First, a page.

Could the Offshore Drilling Ban Make Things Worse?

The six-month ban on drilling in the Gulf of Mexico could encourage companies to move their rigs to other parts of the world, increasing the nation's reliance on imported oil. But it would also increase our reliance on long-distance shipping to bring that oil to the U.S. and increase the probability of oil being spilled at sea. Over the last half-century, transport vessels have been responsible for almost two-thirds of all marine oil spills, according to data arranged by Tulane University professors.

The moratorium on deep-water drilling in the Gulf that was announced last Thursday affects 33 rigs. Oil companies pay roughly $450,000 per day to lease those particular oil rigs, according to Johnson, Rice & Company, a New Orleans-based institutional research firm. And many of those companies are locked into lease agreements that will be difficult or expensive -- or both -- to break.

But there's an upside for the oil companies: there is some economic logic to moving rigs elsewhere. Oil companies lease rigs from their owners and the contracts governing those agreements can vary: some apply regionally, others are worldwide; some include harsh penalties for breaking a contract, others allow for it under extraordinary circumstances.

But the owners of 11 rigs -- one third of those affected by the ban -- would benefit "in short order" from moving their rigs to new locations, such as off the coasts of Brazil or West Africa, said David Smith, a senior Johnson & Rice analyst who compiled the report with a colleague. "A lot of deepwater acreage has opened up in the last ten years," he said. "It's still exploratory, but they could use the rigs."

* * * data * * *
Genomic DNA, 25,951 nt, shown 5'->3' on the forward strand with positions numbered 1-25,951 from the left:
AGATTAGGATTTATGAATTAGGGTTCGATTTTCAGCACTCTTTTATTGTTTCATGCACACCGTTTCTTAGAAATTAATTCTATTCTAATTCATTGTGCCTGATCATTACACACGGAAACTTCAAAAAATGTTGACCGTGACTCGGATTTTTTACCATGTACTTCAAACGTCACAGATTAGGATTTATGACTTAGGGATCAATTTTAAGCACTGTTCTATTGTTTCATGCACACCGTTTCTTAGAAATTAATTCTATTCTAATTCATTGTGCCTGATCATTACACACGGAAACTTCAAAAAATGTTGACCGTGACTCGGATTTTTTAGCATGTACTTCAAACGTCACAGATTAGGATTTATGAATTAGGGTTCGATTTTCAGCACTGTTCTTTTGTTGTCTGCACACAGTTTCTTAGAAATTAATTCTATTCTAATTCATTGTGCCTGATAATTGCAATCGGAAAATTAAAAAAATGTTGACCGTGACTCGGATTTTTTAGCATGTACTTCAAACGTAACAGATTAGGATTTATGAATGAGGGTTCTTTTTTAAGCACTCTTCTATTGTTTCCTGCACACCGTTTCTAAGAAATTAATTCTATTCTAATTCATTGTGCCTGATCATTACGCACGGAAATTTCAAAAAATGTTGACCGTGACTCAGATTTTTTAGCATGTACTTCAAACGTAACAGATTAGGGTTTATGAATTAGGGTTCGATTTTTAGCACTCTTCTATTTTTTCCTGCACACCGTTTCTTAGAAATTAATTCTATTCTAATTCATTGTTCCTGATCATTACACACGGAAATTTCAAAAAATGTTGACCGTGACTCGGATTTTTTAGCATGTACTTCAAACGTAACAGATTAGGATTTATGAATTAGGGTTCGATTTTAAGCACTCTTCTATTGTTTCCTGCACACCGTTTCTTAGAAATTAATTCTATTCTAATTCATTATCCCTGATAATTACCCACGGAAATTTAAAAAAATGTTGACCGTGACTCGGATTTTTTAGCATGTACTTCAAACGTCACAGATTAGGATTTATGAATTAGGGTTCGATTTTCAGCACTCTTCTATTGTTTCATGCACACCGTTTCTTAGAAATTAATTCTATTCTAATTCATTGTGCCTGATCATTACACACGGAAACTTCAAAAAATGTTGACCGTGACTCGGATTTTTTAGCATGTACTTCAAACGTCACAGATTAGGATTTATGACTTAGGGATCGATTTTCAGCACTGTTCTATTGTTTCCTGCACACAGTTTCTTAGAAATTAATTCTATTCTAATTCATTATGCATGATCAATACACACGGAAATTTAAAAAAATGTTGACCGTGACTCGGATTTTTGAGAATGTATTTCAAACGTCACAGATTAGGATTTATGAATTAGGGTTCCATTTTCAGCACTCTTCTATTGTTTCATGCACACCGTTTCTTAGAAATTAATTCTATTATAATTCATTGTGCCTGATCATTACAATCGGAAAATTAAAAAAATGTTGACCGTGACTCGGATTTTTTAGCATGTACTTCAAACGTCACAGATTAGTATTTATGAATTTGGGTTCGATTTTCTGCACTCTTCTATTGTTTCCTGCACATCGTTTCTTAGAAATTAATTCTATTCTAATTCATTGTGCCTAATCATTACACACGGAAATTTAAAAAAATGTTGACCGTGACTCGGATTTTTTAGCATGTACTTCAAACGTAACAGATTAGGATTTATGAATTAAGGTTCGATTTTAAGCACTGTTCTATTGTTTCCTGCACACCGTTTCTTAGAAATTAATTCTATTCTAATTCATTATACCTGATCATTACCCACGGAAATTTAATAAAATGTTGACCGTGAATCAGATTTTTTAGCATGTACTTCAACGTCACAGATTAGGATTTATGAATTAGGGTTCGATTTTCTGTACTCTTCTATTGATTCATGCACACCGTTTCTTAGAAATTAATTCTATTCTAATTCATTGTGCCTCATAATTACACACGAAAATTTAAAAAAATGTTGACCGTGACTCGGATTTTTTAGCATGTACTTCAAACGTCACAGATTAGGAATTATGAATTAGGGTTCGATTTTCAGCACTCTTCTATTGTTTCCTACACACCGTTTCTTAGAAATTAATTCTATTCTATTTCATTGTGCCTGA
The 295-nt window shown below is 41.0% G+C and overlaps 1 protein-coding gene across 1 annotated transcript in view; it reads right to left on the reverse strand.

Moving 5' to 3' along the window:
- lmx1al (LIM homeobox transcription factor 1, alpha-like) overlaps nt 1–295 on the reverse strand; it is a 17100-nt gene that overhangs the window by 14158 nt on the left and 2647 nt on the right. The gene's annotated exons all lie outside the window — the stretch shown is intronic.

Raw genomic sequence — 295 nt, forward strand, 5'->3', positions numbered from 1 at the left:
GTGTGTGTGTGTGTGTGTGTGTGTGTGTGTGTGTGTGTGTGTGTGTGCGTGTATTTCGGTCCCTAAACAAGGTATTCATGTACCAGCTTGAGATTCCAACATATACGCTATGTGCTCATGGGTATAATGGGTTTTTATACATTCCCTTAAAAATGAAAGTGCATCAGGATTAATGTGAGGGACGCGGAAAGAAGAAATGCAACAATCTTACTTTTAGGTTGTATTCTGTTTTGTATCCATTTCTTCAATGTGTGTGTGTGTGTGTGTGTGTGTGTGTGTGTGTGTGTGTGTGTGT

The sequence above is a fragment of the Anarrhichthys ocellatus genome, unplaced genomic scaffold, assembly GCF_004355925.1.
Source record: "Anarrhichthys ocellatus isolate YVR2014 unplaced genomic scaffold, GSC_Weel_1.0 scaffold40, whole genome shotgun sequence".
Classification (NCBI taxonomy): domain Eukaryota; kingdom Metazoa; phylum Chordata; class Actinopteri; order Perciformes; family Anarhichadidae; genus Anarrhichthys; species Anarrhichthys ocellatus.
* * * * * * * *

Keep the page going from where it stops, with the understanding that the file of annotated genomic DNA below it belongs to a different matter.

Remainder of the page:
If the moratorium lasts for 12 to 18 months, as one Morgan Stanley analyst predicts, the number of Gulf rig owners for whom moving would be worthwhile could be as high as 25 to 30, Smith said. Industry sources suggest contractors are already shopping their rigs internationally, he said.

As the rigs move away, the nation's reliance on importing oil increases. That means increased activity among transport vessels, which have been responsible for most of the oil spilled since the mid-1900's, according to numbers compiled by professors at the Tulane Energy Institute.

They found that 61 percent 60 percent of all oil spilled came from vessels, while only 16 percent 17 percent came from rigs. The Tulane professors used Wikipedia as a guide to major oil spills, but confirmed the cited primary sources in each instance. (On using Wikipedia, Professor Eric Smith, an Associate Director of the Institute says "there are other sources, but I wouldn't expect the answers to be dramatically different.")

Between 4.9 million and 5.9 million tons of oil has spilled since the mid-1900's, according to the Tulane data, and 3.2 million to 3.3 million of it came from vessels. "We have a much worse safety record with tankers than we do with drilling rigs," Professor Smith said. Although, in North America the United States, 49 percent 19 percent of oil spilled has come from rigs, with 43 percent 63 percent from vessels and the remainder from other sources. (Update: These numbers reflect revised data, just for the United States, which includes the oil spilled from the ongoing Deepwater Horizon leak up to and including Wednesday of this week.)
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Niraj Chokshi is a former staff editor at, where he wrote about technology. He is currently freelancing and can be reached through his personal website, More

Niraj previously reported on the business of the nation's largest law firms for The Recorder, a San Francisco legal newspaper. He has also been published in The Hartford Courant, The Seattle Times and The Age, in Melbourne, Australia. He's also a longtime programmer and sometimes website designer.

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